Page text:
Giffey: schools should consistently report anti-semitism

Giffey: Schools should consistently report anti-Semitism

The latest anti-Semitic incidents in German schools are calling the German government and the Central Council of Jews to action.

Over the weekend, Federal Family Minister Franziska Giffey appealed to schools to report every case of anti-Semitism, radicalization, racism and open hatred to the school authorities and to deal with it.

Central Council President Josef Schuster lamented that the number of anti-Semitic incidents, as well as the level of violence, was increasing “threateningly” in Europe. “Unfortunately, this also applies to Germany, unfortunately, especially around schools,” he told the Welt am Sonntag newspaper.

The debate was triggered by the case of a Berlin elementary school where a second-grader was insulted by older students from Muslim families because of her Jewish religious affiliation. The case had caused a nationwide sensation.

Giffey criticized the previous behavior of schools in reporting such incidents: “Many schools shy away from this because they fear stigmatization if they appear in the statistics with many cases.”We have to get away from this. “A school that reports incidents of violence is a school where it is dealt with consistently and where the problems are worked through,” the former Neukolln district mayor told the “Passauer Neue Presse” (Saturday).

Schools and teachers need support and partners, Giffey stressed. To this end, 20 million euros and more than 170 “anti-bullying professionals” would be available this year for schools with problems.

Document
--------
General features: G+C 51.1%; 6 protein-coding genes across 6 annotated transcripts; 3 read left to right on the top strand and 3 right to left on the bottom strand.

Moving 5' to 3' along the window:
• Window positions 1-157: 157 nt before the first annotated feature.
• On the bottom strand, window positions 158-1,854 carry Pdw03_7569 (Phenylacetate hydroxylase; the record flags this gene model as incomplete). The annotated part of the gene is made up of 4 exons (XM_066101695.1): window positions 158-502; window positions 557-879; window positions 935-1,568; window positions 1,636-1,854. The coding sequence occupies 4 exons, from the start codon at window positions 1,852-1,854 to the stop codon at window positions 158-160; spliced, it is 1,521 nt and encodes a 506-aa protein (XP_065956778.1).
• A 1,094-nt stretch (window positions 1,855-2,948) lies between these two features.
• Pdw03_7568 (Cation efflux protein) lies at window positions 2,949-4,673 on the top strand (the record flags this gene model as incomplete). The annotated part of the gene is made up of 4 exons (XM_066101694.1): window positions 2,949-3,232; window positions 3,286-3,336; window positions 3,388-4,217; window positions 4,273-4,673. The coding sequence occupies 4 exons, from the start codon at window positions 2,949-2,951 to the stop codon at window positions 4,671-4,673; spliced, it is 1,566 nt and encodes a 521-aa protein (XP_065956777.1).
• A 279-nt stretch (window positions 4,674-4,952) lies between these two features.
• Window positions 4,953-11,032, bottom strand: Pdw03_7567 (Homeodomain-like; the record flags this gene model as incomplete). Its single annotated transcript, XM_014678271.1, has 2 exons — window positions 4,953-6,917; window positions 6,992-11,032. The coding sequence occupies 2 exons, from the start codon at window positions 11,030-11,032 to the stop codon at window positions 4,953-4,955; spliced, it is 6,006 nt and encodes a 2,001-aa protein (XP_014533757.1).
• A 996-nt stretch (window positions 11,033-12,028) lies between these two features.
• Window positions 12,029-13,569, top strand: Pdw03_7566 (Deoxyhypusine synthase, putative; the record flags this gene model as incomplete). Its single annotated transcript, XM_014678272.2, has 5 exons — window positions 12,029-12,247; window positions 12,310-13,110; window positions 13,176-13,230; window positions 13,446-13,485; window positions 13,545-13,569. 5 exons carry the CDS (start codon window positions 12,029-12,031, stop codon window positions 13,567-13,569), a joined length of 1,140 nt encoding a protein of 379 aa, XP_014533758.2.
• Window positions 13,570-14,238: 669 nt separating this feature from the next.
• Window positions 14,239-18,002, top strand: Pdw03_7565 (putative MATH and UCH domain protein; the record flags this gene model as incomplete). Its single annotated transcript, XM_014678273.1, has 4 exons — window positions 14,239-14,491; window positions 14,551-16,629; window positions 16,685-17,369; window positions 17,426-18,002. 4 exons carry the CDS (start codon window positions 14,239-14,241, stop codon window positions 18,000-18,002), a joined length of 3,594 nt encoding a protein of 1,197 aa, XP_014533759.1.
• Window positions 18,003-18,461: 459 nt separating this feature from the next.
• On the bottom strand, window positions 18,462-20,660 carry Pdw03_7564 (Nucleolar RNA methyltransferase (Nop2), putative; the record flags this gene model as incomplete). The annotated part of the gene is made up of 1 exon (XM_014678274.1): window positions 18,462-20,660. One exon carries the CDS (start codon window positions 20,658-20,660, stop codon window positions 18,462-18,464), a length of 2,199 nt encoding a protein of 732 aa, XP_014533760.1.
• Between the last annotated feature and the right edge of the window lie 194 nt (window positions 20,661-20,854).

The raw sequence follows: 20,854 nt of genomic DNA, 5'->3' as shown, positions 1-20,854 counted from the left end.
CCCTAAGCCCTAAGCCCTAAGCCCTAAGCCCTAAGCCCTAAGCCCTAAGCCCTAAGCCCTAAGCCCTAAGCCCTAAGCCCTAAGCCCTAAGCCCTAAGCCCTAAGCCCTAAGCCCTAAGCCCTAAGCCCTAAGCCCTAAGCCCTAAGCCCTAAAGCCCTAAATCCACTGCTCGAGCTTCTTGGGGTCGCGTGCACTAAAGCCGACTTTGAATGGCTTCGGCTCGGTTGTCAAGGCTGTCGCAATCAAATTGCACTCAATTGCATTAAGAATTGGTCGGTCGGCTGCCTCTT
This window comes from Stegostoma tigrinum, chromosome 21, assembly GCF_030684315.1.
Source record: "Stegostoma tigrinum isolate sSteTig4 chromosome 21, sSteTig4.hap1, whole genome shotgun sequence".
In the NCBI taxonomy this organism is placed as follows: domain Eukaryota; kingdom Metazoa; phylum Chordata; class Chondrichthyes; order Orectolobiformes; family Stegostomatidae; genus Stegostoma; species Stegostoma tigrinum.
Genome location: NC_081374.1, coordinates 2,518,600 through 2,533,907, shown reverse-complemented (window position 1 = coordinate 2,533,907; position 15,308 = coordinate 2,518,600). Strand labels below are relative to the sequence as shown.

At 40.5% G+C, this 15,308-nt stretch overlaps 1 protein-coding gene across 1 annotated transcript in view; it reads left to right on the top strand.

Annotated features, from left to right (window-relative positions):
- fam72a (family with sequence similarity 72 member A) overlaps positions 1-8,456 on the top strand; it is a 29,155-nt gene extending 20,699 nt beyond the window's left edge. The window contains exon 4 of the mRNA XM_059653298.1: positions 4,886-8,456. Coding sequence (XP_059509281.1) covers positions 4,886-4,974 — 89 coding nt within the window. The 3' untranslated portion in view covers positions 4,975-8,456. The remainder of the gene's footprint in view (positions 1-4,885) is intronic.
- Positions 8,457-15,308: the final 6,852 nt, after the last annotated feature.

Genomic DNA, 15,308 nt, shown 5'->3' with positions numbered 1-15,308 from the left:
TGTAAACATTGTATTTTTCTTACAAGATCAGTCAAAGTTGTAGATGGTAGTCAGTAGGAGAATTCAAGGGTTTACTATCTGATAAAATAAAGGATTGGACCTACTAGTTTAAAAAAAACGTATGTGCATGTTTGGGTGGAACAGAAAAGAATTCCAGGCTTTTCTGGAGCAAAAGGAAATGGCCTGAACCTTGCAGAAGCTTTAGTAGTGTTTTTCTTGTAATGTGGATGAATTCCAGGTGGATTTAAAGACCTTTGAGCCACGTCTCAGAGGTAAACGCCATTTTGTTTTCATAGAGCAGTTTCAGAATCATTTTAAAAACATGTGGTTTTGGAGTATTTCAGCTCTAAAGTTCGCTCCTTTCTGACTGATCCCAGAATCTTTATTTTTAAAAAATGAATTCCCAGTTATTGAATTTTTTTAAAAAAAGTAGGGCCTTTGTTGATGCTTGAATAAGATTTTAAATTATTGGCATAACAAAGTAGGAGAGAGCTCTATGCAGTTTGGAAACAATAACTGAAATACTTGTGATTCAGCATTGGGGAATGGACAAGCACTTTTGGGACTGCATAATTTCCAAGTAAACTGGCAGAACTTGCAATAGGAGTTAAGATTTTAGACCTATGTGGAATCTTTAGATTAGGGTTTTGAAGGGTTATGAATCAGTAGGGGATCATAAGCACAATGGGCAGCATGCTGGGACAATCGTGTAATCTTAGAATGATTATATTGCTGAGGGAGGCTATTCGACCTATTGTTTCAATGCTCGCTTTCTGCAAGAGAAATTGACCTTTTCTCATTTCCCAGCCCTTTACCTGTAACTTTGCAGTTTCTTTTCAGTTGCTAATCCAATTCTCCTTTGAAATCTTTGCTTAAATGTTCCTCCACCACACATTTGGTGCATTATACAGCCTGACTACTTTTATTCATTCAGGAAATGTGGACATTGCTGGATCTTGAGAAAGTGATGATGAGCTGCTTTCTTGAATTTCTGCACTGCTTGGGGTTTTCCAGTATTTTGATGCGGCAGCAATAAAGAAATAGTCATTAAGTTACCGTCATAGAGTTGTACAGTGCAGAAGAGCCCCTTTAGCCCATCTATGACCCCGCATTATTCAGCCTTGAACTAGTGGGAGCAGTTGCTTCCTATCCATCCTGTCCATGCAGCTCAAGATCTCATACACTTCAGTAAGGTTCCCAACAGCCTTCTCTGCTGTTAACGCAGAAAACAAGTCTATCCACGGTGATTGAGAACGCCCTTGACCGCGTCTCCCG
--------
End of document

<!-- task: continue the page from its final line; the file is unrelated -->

Hesse’s Minister of Education and Cultural Affairs Alexander Lorz (CDU) announced a decree from his house that calls on all schools to report incidents. If necessary, the schools also receive support from the school authorities and the Ministry of Education. Against the backdrop of its history, Germany has a special responsibility for Jewish life today, the minister stressed in Wiesbaden.

Central Council President Schuster spoke of several anti-Semitic currents. Right-wing extremist anti-Semitism was “unfortunately nothing new” and still responsible for most crimes in the area. In addition, there has been an “increasingly loud anti-Semitism from parts of the political left” for some years now.

Another form is the hatred of Jews by migrants, especially from Muslim countries. “It is indeed what worries us most at the moment,” Schuster said. He demanded that “those who are not ready to accept our social norms should not be given permanent right to stay in this country”.

An anti-Semitism commissioner is to be appointed for the first time in the federal government. According to information from government circles in the “Welt am Sonntag,” it is to be the diplomat Felix Klein. So far, he has been the Foreign Office’s special representative for relations with Jewish organizations and anti-Semitism issues, and the Central Council’s preferred candidate for the new post.

Last year, 1453 crimes against Jews or Jewish institutions were registered nationwide, an average of four per day. This is what the German government had said in February in response to a question from Bundestag Vice President Petra Pau (Left Party). That was similar to 2016 and more than 2015.